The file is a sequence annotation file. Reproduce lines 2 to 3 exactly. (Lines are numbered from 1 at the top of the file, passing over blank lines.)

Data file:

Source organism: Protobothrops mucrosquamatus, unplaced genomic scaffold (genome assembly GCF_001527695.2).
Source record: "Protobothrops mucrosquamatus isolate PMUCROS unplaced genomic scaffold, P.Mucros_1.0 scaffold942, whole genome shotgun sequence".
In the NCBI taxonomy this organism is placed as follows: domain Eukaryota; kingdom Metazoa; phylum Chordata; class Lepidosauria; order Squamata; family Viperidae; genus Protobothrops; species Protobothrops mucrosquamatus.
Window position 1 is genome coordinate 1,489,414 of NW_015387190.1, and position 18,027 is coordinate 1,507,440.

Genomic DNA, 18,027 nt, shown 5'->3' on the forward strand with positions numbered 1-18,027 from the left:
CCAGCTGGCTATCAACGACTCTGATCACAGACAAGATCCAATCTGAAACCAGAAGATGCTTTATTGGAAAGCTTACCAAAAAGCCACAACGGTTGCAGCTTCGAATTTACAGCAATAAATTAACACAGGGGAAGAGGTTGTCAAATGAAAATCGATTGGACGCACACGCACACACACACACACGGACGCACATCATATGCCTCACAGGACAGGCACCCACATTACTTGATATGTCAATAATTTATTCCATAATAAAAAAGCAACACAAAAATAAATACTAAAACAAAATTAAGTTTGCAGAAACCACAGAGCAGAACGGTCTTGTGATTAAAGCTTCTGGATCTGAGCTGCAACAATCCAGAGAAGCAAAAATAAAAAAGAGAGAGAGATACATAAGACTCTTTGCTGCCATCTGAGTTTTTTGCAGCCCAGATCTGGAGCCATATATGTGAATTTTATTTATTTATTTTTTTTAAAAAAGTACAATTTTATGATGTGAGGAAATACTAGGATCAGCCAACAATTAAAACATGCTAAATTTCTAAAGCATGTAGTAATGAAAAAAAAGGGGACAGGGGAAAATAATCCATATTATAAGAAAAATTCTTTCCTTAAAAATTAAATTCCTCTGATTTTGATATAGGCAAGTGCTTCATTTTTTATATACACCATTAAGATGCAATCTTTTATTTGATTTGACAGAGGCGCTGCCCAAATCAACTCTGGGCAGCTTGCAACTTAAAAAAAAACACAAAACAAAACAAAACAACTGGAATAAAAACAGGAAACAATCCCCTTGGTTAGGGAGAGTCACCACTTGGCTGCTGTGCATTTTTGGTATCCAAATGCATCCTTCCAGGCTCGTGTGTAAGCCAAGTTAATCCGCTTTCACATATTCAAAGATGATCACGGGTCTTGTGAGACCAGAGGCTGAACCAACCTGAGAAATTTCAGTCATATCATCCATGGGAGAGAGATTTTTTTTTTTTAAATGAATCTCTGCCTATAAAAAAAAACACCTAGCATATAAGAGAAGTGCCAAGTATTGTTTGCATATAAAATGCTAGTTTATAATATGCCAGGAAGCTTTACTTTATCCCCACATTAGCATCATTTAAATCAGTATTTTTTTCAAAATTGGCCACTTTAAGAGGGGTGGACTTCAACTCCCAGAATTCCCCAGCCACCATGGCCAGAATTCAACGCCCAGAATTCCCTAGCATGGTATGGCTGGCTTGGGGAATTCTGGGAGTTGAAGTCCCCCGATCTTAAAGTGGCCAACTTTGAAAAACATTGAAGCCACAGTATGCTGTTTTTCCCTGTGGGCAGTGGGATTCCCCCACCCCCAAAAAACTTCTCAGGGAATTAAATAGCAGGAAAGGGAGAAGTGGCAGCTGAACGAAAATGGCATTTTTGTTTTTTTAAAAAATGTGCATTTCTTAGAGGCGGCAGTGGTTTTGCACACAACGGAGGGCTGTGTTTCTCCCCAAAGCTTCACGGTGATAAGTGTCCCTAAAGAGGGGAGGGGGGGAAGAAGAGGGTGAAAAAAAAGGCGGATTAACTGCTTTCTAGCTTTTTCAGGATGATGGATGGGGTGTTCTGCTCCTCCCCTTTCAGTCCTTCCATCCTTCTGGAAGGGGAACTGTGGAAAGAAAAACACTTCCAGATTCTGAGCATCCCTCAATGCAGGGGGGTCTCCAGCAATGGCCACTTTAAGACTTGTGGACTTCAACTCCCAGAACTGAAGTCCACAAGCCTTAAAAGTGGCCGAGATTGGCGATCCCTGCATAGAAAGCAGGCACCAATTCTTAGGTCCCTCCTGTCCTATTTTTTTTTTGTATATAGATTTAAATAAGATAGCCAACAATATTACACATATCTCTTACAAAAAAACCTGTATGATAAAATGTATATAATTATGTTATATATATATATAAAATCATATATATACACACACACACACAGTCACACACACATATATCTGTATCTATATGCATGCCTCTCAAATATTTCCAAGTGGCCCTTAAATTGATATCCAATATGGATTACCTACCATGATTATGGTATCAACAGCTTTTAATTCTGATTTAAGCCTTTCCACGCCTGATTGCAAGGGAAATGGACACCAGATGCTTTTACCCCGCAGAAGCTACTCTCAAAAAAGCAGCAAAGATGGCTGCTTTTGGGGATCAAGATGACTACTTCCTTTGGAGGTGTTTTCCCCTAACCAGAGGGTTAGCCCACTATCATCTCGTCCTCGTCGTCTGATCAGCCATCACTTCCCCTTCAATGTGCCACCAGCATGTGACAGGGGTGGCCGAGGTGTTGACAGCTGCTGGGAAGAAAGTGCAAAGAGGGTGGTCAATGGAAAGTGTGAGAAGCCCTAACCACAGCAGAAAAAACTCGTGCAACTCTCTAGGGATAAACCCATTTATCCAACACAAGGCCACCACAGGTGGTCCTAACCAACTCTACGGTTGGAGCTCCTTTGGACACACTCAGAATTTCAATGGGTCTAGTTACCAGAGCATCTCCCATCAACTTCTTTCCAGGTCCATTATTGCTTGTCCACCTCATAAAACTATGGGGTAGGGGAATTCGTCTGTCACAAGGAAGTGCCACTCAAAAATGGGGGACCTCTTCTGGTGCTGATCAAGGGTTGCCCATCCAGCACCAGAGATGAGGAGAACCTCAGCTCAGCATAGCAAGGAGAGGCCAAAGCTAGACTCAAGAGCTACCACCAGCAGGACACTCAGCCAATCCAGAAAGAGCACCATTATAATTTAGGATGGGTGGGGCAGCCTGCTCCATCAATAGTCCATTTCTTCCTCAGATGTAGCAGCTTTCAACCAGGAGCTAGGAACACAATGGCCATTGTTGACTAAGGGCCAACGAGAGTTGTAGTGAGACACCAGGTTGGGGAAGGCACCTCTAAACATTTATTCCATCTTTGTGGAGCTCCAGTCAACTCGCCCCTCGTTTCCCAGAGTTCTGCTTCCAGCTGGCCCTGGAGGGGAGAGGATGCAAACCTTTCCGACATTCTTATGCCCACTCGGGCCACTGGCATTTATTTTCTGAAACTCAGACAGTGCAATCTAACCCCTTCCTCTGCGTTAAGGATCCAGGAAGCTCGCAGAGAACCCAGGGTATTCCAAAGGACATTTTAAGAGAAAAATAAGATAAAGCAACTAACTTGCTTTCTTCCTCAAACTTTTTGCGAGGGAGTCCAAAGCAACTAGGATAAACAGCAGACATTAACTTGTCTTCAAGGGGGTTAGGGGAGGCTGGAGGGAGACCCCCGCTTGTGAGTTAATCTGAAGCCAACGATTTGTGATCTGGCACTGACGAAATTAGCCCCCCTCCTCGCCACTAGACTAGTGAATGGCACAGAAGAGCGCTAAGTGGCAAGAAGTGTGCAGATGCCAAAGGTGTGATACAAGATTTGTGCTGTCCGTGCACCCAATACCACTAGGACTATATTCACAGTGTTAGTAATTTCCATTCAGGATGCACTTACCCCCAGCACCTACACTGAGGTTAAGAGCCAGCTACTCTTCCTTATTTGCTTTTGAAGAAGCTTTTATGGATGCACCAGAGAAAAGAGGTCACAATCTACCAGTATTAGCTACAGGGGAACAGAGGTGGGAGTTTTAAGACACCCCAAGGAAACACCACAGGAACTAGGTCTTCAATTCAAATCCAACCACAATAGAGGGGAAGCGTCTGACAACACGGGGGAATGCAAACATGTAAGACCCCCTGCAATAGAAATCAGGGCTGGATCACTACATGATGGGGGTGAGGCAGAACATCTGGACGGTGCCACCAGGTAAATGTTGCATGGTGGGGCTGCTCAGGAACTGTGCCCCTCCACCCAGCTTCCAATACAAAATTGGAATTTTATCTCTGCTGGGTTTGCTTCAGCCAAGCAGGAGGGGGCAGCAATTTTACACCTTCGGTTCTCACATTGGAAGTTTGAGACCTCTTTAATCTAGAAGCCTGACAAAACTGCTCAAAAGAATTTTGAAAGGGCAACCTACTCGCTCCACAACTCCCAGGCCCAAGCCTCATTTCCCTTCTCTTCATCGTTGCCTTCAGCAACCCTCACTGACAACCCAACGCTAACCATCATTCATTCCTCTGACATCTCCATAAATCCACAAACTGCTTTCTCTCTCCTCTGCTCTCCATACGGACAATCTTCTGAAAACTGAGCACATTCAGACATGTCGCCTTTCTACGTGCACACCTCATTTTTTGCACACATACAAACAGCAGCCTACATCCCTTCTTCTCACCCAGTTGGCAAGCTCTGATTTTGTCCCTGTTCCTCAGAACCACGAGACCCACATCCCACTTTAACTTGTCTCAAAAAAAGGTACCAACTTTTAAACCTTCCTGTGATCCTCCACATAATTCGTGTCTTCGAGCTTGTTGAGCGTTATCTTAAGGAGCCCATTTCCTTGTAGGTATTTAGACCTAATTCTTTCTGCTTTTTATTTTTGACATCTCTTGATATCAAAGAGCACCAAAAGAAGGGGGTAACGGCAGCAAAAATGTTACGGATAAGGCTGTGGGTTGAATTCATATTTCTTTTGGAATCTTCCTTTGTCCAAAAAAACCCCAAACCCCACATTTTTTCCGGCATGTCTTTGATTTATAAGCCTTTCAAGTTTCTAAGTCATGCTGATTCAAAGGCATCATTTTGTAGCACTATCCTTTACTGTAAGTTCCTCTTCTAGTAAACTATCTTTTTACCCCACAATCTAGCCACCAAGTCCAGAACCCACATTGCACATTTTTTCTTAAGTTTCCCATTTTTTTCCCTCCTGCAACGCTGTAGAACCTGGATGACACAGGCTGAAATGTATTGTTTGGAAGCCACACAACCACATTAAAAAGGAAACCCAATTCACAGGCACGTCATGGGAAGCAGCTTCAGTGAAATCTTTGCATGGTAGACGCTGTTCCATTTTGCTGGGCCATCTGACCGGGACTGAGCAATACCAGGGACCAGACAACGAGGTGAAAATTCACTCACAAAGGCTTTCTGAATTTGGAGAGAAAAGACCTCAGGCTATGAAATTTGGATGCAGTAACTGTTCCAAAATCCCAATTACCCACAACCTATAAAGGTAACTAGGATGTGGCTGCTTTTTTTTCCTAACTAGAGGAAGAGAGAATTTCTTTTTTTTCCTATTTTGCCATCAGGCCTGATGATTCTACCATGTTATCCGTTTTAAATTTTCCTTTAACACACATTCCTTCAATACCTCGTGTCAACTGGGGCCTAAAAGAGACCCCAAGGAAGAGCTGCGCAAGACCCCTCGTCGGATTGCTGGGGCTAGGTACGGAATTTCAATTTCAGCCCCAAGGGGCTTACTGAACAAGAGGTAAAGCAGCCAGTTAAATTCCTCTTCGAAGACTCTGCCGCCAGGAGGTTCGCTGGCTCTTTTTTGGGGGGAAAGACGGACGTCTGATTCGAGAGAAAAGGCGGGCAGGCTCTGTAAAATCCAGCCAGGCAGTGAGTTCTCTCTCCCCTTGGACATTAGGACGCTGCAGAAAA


Source record: "Protobothrops mucrosquamatus isolate PMUCROS unplaced genomic scaffold, P.Mucros_1.0 scaffold942, whole genome shotgun sequence".
In the NCBI taxonomy this organism is placed as follows: domain Eukaryota; kingdom Metazoa; phylum Chordata; class Lepidosauria; order Squamata; family Viperidae; genus Protobothrops; species Protobothrops mucrosquamatus.